Elisabeth Shaw:  I think while the leadership is really important, it’s also okay to say to kids, look, I do feel sad and, I might feel a bit lonely and I will miss you, but I’m actually okay with that because I’m a grown up and I’m choosing to do this today. And being with big feelings is actually okay. It’s survivable. It’s manageable. And I’m also going to do these other things with my day. But yeah, I might be sad and you might be sad. And that’s actually all part of the mixture at the moment. And we’re going to be okay with that Of course, if you can kind of cover up a bit, that can be fine. But don’t cover up to the point where there’s unreality. It’s more about saying big feelings are all right. And as an adult, I’m making a choice about this. I could have done any number of things today, but I’m going to do this. And I’ll so look forward to your experience and I want you to have the best possible time and we’ll compare notes at the end of the day.  That can be an okay version as well.

How can parents help children with their emotions?

Benjamin Bryant:  And Elisabeth, what about the children’s big feelings? How can parents help the children deal with their emotions?

Elisabeth Shaw: Look, I think it is really hard once the chain of events is underway to work out who’s feelings are who’s. Because kids will feel their parents’ feelings. and so even getting a sort of foothold on the boundaries of that, it can be quite murky and hard to work out, particularly if the parent is still on a journey and working it out. So I think it is very important to just attend to the child’s experience. Which is: “Look, there’s a lot going on in the family right now. I know it feels really tough. What you’ve got to hold on to is you’re very loved. You’re going to have even more experiences than you did before. And we’re all going to get through this. And by next year we’ll be fine. But this year, yeah, it’s a bit funny and it’s a bit rocky and it’s a bit new and we’re still working it out.”

Elisabeth Shaw: I think you can also use with kids experiences they’ve had usually at school. Saying goodbye to one teacher and you don’t even know what the New Year will bring and who the new teacher is. Or remember when we moved house and whatever it was, you know, remember transitioning to big school, whatever it is, sometimes you can grab another example where you know how it felt funny and we all had a good cry and then we started to get on with our lives.  So I think use what you can and make sure that your in-laws and friends rally behind your position. What you don’t need is to show leadership only to have grandparents say, we hate your mum or dad. All of that is very unhelpful. Even if you feel better to get some angry support from loyal family members. That too is only temporary and your children should be protected from that. So I think there’s grief. I think there’s also the worry about you as a parent. And if you’re feeling really angry and upset, you might be very glad to feel that loyalty and make use of it. So I’d really encourage you not to do that, but to say, the loyalty needs to be with both parents and that in fact, if they throw their lot in with one parent that often causes them and you trouble in the years down the track. So it’s actually not useful to foster that.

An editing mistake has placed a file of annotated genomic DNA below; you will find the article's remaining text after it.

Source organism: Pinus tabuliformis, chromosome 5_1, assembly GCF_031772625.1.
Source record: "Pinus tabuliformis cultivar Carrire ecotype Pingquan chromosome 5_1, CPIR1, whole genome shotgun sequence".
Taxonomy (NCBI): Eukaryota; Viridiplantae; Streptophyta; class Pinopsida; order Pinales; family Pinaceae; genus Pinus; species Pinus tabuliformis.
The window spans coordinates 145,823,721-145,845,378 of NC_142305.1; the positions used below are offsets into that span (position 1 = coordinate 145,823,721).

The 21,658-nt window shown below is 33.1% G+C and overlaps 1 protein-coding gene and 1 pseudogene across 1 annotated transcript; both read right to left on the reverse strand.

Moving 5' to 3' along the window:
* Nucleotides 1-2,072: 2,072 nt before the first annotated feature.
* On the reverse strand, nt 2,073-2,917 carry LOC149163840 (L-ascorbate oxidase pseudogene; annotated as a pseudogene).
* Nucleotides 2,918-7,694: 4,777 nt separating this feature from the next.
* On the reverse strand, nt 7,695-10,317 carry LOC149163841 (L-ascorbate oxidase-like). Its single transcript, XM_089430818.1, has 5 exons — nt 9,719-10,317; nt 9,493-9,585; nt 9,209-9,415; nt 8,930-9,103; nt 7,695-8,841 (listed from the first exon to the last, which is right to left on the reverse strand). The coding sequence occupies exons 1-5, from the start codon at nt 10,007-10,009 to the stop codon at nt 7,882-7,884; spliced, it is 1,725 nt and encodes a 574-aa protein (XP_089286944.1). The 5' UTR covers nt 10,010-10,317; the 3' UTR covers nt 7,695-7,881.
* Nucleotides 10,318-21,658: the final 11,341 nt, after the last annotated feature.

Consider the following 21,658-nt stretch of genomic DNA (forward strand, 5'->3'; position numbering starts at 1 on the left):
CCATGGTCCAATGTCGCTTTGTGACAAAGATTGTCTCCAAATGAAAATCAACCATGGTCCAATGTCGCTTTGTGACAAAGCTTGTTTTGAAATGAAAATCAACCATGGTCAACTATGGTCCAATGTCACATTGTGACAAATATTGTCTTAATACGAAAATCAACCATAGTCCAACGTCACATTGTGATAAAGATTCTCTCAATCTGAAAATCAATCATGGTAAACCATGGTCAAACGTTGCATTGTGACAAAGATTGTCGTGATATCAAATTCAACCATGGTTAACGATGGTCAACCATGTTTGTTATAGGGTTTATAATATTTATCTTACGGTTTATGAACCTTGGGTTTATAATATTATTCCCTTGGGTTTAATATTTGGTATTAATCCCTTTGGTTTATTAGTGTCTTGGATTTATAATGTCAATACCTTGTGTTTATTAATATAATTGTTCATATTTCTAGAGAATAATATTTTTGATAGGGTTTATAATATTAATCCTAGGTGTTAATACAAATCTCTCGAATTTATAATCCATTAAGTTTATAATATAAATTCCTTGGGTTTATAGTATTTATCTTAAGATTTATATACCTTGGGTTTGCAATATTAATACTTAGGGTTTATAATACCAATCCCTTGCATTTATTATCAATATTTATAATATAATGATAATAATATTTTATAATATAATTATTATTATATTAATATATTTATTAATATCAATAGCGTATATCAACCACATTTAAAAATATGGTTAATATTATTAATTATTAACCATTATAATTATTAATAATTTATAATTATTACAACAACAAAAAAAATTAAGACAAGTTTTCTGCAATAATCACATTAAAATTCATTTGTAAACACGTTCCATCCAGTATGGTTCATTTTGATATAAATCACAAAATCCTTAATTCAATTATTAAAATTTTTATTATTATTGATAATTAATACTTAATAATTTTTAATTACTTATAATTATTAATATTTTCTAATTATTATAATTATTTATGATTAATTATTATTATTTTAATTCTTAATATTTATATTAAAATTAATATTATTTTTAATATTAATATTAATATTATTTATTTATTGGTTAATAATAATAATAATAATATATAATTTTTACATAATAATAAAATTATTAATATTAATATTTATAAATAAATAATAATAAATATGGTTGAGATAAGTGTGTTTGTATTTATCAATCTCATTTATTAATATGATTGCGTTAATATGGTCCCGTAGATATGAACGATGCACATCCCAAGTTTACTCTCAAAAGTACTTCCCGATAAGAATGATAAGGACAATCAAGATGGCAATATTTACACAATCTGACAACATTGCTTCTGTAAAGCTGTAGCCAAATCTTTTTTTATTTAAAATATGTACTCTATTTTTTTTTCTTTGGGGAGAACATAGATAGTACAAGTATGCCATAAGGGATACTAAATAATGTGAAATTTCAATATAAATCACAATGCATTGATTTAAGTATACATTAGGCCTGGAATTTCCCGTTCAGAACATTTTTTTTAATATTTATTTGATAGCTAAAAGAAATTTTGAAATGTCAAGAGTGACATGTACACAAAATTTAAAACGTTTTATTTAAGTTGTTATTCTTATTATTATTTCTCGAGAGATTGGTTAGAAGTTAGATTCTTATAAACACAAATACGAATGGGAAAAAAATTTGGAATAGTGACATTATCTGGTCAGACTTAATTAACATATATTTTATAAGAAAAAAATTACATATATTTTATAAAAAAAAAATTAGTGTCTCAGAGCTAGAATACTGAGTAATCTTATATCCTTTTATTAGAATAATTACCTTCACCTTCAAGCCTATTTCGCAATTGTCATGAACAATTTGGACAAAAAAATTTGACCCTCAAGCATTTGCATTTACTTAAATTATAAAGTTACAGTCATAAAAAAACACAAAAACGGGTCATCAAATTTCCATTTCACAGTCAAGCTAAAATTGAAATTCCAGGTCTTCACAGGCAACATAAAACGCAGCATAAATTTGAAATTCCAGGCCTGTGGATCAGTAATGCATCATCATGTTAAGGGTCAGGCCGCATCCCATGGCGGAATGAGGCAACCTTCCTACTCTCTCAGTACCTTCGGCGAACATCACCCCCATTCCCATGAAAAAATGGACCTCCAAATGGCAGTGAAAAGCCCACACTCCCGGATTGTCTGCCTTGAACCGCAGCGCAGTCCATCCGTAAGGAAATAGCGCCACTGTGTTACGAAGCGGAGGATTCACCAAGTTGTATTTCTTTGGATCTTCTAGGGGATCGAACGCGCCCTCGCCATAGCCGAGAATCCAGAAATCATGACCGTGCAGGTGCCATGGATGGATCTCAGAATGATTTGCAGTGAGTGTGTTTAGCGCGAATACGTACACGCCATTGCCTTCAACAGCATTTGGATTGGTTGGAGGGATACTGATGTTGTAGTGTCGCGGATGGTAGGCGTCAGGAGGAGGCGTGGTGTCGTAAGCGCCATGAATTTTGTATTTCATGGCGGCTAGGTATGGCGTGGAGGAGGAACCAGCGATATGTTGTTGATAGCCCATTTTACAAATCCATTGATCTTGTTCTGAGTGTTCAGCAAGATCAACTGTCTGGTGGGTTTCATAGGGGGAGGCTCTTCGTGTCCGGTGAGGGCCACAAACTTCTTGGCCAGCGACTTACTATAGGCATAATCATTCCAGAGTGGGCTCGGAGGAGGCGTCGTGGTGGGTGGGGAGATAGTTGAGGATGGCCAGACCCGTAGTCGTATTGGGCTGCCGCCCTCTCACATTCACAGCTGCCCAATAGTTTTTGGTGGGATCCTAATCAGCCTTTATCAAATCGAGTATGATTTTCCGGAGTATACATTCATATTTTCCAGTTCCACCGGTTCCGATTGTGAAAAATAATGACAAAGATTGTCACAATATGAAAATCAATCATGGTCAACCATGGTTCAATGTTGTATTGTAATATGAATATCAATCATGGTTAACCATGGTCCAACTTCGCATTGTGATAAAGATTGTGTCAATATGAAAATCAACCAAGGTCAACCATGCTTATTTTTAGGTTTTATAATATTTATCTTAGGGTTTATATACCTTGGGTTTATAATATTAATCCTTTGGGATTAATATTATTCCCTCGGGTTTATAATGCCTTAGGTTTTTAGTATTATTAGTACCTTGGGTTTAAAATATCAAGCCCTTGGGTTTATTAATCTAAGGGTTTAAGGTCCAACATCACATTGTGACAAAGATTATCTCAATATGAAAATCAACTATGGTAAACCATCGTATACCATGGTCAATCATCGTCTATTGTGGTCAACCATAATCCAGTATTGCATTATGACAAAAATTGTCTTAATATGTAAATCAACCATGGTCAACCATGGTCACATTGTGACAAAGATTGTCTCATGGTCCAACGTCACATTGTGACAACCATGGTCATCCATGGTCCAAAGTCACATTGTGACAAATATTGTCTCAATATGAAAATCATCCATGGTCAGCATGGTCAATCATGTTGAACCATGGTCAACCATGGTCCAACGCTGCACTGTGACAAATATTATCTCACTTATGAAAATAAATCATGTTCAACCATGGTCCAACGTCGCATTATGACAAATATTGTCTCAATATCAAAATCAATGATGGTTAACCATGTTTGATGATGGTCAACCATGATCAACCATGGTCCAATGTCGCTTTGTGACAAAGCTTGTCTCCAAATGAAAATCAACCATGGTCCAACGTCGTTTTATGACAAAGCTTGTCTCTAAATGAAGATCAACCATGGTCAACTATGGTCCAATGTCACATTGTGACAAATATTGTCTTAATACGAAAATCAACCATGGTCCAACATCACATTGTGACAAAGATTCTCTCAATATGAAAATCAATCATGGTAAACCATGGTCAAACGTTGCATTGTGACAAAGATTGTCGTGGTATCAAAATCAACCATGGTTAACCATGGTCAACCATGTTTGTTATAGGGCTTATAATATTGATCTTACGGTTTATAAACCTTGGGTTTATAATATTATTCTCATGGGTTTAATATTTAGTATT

Do you need your ex’s permission to take the kids interstate or overseas?

Benjamin Bryant:  And often one parent wants to take the children away from home to visit other family over the holidays. Heather, a common question we get is, do you need your ex’s permission to take the kids interstate or overseas?

Heather McKinnon: So we might deal with the interstate first.  The first thing that people need to remember is that the Family Law Act, which is the law that governs these issues, is Australia wide. So we don’t have, like we had in Covid, like a boundary at the Queensland border or South Australia. So if you have an arrangement that says you’re going to have half the holidays, if you want to travel within Australia, as long as it’s within your time, that’s fine. But obviously the big issue here is respect. If you’re going to take the kids to Perth to visit your first cousin for two weeks over the summer holidays, it’s good to say to the other parent: This is my plan. This is how you contact me. This is where the kids will be staying and this is what the arrangement is. Always have that open communication so people don’t get their hackles up. But I think there is a big misconception that there’s state borders and you’re not allowed to cross them. Well it’s important to know that that’s not the case. You can take the kids to visit family or friends anywhere in Australia in your time, but just remember to keep the other parent advised.